Throughout this process, the human body is under a barrage of forces. The ship has no directional motion as it flips, meaning that anyone aboard will experience weightlessness. When the engines turn back on, the amount of gravity passengers experience depends on the amount of acceleration. In quick getaways, characters experience upwards of 15G’s, or, 15 times Earth’s gravity. Forces of this magnitude are survivable, but not for extended periods of time.

Although, in order for this method to be effective, the design of the ship itself is very important. In science fiction, most rocket ships are built like submarines, where the engine is behind the vessel, pushing it forward. In “The Expanse,” ships are built more like massive skyscrapers, where the engine’s thrust is perpendicular to the ship’s floors. This arrangement mimics the force of gravity the same way accelerating in a car pushes the passenger into the seat. 


In the fourth season, “The Expanse” widens its scope with the introduction of new habitable worlds. The main set piece explored throughout the season is Ilus, a planet ripe for colonization. Ilus has the same gravity and atmosphere as Earth, and one day on Ilus is 34 Earth hours. Ilus is an “exoplanet”, or, any planet outside our own Solar System. In the real world, exoplanet’s pepper our universe, and ever since 1992, scientists have found over 4,000 of them. Exoplanets can be icy or covered in lava, but some are Earth-like. Astronomers find these exoplanets in a couple of different ways. 

Transit photometry is the most common method, where light from a distant star is monitored for fluctuations. As an exoplanet passes in front of the star it orbits, it blocks the star’s light. For an observer on Earth, that phenomenon will look like a drop in the star’s light output. High power telescopes can measure that drop in light, which provides data on the exoplanet. For example, by studying how often that dip occurs, astronomers can deduce the planet’s orbital period. Also, the duration of the dip correlates with an exoplanet’s size.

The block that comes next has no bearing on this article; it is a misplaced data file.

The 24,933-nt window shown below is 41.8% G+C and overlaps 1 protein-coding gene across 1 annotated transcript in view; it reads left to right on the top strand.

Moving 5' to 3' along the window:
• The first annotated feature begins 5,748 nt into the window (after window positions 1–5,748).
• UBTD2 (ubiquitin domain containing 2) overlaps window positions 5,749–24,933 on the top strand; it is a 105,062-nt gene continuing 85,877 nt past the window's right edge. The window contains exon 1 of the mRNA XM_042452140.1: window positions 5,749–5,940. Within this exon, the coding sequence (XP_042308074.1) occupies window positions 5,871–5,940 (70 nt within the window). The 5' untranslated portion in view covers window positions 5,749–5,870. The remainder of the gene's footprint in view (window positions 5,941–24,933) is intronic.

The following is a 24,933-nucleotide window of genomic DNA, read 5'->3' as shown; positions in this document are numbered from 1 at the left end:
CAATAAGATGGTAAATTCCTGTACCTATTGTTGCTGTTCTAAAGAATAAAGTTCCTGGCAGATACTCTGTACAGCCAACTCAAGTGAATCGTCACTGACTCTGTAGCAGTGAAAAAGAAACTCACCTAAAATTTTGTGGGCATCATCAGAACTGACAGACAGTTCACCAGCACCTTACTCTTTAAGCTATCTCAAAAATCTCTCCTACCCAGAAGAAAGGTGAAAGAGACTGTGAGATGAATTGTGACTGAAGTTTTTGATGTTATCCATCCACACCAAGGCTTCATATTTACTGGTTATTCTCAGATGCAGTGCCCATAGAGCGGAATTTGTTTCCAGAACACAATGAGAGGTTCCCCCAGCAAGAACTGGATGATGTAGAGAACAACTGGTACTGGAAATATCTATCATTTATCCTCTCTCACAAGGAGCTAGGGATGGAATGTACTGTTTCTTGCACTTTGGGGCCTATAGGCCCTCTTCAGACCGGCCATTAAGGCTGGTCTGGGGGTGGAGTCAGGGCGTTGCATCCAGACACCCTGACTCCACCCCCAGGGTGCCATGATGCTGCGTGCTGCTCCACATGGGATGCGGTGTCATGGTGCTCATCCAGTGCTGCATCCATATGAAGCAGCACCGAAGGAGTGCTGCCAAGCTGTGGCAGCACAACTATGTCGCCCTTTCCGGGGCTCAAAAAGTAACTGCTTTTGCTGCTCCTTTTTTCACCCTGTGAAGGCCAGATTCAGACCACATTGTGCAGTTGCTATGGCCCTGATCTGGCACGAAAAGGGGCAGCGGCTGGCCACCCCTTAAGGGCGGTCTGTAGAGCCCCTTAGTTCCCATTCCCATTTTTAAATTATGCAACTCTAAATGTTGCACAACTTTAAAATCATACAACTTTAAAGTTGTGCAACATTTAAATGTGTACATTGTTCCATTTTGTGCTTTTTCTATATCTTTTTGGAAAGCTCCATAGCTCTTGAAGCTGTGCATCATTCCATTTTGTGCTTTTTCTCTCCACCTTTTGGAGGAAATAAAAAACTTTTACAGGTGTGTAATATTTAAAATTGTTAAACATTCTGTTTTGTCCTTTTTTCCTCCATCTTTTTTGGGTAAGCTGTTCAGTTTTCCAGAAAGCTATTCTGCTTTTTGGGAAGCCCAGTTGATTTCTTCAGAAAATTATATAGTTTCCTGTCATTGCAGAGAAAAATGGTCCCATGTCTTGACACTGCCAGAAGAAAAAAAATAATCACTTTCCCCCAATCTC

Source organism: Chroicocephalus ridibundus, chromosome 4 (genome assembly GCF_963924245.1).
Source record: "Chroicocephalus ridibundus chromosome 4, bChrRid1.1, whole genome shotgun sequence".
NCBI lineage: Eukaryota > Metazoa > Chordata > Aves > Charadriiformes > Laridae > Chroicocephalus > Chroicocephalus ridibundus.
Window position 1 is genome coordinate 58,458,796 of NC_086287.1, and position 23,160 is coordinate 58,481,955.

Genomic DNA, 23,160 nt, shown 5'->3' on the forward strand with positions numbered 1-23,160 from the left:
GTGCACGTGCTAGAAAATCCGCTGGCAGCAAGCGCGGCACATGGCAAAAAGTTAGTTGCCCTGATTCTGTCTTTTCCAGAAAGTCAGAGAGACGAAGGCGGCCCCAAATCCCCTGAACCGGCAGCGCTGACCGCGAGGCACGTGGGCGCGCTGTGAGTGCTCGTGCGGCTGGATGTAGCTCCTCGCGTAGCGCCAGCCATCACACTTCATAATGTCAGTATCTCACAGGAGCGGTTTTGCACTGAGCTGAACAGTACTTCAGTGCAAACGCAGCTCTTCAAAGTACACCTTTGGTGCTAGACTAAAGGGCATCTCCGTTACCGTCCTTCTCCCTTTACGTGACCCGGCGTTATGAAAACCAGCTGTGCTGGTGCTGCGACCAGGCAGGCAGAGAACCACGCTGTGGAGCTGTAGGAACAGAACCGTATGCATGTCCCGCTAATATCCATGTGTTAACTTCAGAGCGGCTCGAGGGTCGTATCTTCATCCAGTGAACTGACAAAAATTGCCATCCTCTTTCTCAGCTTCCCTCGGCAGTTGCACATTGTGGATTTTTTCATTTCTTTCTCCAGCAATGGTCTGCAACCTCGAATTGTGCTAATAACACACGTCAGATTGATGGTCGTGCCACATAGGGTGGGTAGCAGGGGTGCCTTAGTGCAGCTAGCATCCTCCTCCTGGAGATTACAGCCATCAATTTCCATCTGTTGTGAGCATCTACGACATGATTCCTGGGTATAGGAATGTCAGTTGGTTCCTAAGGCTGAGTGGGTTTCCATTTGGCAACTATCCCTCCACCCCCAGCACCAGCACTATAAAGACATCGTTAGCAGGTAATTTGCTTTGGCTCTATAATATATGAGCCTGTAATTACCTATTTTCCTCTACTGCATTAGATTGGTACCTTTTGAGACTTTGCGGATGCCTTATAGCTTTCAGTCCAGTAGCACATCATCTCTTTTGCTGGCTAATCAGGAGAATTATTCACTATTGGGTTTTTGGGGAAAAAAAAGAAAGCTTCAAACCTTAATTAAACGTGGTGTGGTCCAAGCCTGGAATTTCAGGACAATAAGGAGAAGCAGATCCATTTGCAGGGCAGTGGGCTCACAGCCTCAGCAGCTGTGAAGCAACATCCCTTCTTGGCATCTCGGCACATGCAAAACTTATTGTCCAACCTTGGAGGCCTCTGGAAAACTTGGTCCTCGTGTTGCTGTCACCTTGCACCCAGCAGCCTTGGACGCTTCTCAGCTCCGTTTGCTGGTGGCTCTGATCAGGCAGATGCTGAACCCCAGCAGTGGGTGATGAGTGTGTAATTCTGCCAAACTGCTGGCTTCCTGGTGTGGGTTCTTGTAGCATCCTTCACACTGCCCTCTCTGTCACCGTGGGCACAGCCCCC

The radial-velocity method is another way to find exoplanets. When a planet orbits a star, gravity pulls the star toward it ever so slightly. From Earth, it will appear that the star is moving toward and away from Earth on a minuscule scale. The star emits red light when it moves away from Earth and emits blue light when it moves closer. This is the Doppler Effect at work. So, if a star is emitting those colors in a pattern, it’s likely there is a planet orbiting it. While we have found a lot of exoplanets using these two methods, unlike the show, they are all very far away. 

The Verdict

“The Expanse” has clearly done its homework on the science that guides our universe. While the show doesn’t get everything right, it’s definitely put the energy into trying to depict its science as accurately as possible. You can stream all seasons of “The Expanse” on Amazon Prime. 

Featured image by Amazon Studios

About the Author/s

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I'm a scientist obsessed with New Jersey's environment and geology. I'm probably reading science fiction. Or watering my plants.

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1 comment

Noah August 2, 2021 - 6:00 am

The article doesn’t “break down” the science behind the show, or rather the book series, it merely mentions one of the artificial gravity features (the most basic one) then mentions a few other unrelated phenomena. It’s a missed opportunity, because the novel gives a good insight into several physic issues, even though it gets wrong conclusions sometimes because it fails to quantify the results or misses some important points. It would have been interesting to develop that.

The series still has more merit than most sci-fi novels.

“ships are built more like massive skyscrapers, where the engines are perpendicular to the ship’s motion” No, the engine thrust is aligned with the ship motion, if it were perpendicular it would induce an angular momentum and the ship would rotate on itself.